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Self-reported adherence supports patient preference for the single tablet regimen (STR) in the current cART era

Authors Sterrantino G, Santoro, Bartolozzi, Trotta, Zaccarelli

Received 2 March 2012

Accepted for publication 12 April 2012

Published 7 June 2012 Volume 2012:6 Pages 427—433


Review by Single-blind

Peer reviewer comments 3

Gaetana Sterrantino,1 Lucia Santoro,1 Dario Bartolozzi1,1 Michele Trotta,1 Mauro Zaccarelli2
1SOD Malattie Infettive, Azienda Ospedaliera Universitaria Careggi, Firenze, 2Istituto Nazionale per le Malattie Infettive "Lazzaro Spallanzani," Roma, Italy

Objective: To analyze self-reported adherence to antiretroviral regimens containing ritonavir-boosted protease inhibitors, nonnucleoside reverse transcriptase inhibitors (NNRTI), raltegravir, and maraviroc.
Methods: Overall, 372 consecutive subjects attending a reference center for HIV treatment in Florence, Italy, were enrolled in the study, from December 2010 to January 2012 (mean age 48 years). A self-report questionnaire was filled in. Patients were defined as "nonadherent" if reporting one of the following criteria: <90% of pills taken in the last month, ≥1 missed dose in the last week, spontaneous treatment interruptions reported, or refill problems in the last 3 months. Gender, age, CD4, HIV-RNA, years of therapy, and type of antiretroviral regimen were analyzed with respect to adherence.
Results: At the time of the questionnaire, 89.8% of patients had <50 copies/mL HIV-RNA and 14.2% were on their first combined antiretroviral therapy. 57% of patients were prescribed a regimen containing ritonavir boosted protease inhibitors (boosted PI), 41.7% NNRTI, 17.2% raltegravir, and 4.8% maraviroc; 49.5% of the subjects were on bis-in-die regimens, while 50.5% were on OD regimens, with 23.1% of these on the single tablet regimen (STR): tenofovir/emtricitabine/efavirenz. The nonadherence proportion was lower in NNRTI than in boosted-PI treatments (19.4% vs 30.2%), and even lower in STR patients (17.4%). In multivariable logistic regression, patients with the NNRTI regimen (OR: 0.56, 95% CI: 0.34–0.94) and the STR (OR: 0.45, 95% CI: 0.22–0.92) reported lower nonadherence. Efavirenz regimens were also associated with lower nonadherence (OR: 0.42, 95% CI: 0.21–0.83), while atazanavir/ritonavir regimens were associated with higher nonadherence. No other relation to specific antiretroviral drugs was found. A higher CD4 count, lower HIV-RNA, and older age were also found to be associated with lower nonadherence, while a longer time on combined antiretroviral therapy was related to higher nonadherence.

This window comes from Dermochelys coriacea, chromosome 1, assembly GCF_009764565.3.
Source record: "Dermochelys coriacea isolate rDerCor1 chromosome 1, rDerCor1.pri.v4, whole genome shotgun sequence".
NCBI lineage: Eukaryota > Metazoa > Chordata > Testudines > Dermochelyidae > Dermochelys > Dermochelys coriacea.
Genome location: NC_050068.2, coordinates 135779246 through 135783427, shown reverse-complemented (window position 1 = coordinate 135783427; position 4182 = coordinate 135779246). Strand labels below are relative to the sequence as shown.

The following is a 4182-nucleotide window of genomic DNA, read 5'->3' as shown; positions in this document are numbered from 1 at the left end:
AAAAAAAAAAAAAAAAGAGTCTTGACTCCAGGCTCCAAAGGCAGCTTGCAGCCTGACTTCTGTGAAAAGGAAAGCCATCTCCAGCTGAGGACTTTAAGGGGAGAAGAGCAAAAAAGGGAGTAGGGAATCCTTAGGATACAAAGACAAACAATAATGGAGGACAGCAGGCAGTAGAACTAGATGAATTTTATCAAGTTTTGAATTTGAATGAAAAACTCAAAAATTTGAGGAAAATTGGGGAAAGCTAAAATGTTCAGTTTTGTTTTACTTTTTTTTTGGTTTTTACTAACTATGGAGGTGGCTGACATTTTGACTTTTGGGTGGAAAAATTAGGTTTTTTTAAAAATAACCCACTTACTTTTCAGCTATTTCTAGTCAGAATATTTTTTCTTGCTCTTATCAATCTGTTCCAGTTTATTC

Conclusion: STR maintains an advantage in improving adherence with respect to other combined antiretroviral therapies, even though new antiretroviral drugs and drug classes have become available in recent years.

HIV, self-reported adherence, single tablet regimen, boosted protease inhibitors, nonnucleoside reverse-transcriptase inhibitors

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